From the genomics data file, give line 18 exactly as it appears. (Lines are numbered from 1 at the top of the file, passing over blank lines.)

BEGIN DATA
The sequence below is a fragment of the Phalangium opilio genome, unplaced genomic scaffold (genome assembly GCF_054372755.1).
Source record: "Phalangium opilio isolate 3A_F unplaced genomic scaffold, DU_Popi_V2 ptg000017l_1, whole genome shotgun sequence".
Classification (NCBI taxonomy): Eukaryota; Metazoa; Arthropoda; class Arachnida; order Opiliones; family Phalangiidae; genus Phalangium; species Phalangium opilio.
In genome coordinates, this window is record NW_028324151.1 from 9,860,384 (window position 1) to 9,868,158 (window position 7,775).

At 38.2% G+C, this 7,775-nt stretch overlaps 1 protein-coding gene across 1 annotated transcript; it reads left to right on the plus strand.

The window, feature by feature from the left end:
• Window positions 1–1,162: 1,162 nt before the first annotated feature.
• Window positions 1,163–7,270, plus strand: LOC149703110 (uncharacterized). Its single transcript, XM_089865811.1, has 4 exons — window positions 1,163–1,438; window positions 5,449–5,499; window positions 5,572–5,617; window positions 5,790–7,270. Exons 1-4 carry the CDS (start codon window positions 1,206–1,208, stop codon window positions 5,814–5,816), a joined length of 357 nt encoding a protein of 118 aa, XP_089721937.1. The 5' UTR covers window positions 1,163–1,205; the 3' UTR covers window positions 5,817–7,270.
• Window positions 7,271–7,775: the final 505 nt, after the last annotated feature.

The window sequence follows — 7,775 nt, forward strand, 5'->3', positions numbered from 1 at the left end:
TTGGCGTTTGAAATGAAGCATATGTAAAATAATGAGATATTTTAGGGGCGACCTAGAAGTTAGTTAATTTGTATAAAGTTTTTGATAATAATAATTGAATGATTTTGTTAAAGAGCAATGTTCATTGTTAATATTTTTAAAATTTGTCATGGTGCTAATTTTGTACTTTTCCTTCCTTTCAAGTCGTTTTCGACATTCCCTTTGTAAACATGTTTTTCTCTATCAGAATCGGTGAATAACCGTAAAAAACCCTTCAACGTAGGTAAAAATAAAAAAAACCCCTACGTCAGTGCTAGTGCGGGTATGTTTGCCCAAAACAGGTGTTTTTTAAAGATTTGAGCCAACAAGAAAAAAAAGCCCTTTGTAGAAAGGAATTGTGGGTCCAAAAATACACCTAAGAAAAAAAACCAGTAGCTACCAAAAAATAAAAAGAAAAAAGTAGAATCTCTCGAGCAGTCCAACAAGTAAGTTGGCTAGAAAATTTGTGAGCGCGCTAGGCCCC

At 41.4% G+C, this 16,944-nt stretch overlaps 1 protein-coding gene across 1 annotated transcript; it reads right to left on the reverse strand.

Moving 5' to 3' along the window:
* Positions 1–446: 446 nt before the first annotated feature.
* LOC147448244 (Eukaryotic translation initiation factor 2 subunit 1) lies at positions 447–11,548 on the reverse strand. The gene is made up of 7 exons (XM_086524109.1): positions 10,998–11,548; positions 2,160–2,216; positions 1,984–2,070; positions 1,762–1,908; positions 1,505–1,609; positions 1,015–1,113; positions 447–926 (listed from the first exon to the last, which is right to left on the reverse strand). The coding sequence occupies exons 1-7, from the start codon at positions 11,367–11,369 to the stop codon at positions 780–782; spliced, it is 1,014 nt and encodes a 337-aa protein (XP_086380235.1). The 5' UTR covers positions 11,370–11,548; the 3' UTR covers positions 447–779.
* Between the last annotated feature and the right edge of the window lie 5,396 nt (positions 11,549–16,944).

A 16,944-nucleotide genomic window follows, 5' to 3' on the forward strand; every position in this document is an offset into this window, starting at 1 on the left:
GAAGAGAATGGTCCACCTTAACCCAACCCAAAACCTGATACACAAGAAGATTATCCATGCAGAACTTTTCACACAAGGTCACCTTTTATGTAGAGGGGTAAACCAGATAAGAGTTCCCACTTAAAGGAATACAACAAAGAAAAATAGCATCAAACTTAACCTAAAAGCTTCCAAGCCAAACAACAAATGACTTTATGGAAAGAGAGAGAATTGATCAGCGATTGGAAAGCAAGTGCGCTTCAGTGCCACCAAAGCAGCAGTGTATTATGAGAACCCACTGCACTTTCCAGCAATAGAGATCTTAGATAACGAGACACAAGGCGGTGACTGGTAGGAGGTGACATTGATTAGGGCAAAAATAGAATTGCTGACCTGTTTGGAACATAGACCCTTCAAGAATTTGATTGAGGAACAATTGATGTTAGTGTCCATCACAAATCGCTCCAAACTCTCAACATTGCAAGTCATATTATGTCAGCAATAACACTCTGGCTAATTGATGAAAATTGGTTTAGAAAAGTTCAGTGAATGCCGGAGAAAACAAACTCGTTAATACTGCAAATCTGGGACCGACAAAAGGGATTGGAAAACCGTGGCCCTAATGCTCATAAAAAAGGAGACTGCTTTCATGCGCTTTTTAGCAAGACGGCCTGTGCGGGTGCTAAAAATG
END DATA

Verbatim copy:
GAAGAGAATGGTCCACCTTAACCCAACCCAAAACCTGATACACAAGAAGATTATCCATGCAGAACTTTTCACACAAGGTCACCTTTTATGTAGAGGGGTAAACCAGATAAGAGTTCCCACTTAAAGGAATACAACAAAGAAAAATAGCATCAAACTTAACCTAAAAGCTTCCAAGCCAAACAACAAATGACTTTATGGAAAGAGAGAGAATTGATCAGCGATTGGAAAGCAAGTGCGCTTCAGTGCCACCAAAGCAGCAGTGTATTATGAGAACCCACTGCACTTTCCAGCAATAGAGATCTTAGATAACGAGACACAAGGCGGTGACTGGTAGGAGGTGACATTGATTAGGGCAAAAATAGAATTGCTGACCTGTTTGGAACATAGACCCTTCAAGAATTTGATTGAGGAACAATTGATGTTAGTGTCCATCACAAATCGCTCCAAACTCTCAACATTGCAAGTCATATTATGTCAGCAATAACACTCTGGCTAATTGATGAAAATTGGTTTAGAAAAGTTCAGTGAATGCCGGAGAAAACAAACTCGTTAATACTGCAAATCTGGGACCGACAAAAGGGATTGGAAAACCGTGGCCCTAATGCTCATAAAAAAGGAGACTGCTTTCATGCGCTTTTTAGCAAGACGGCCTGTGCGGGTGCTAAAAATG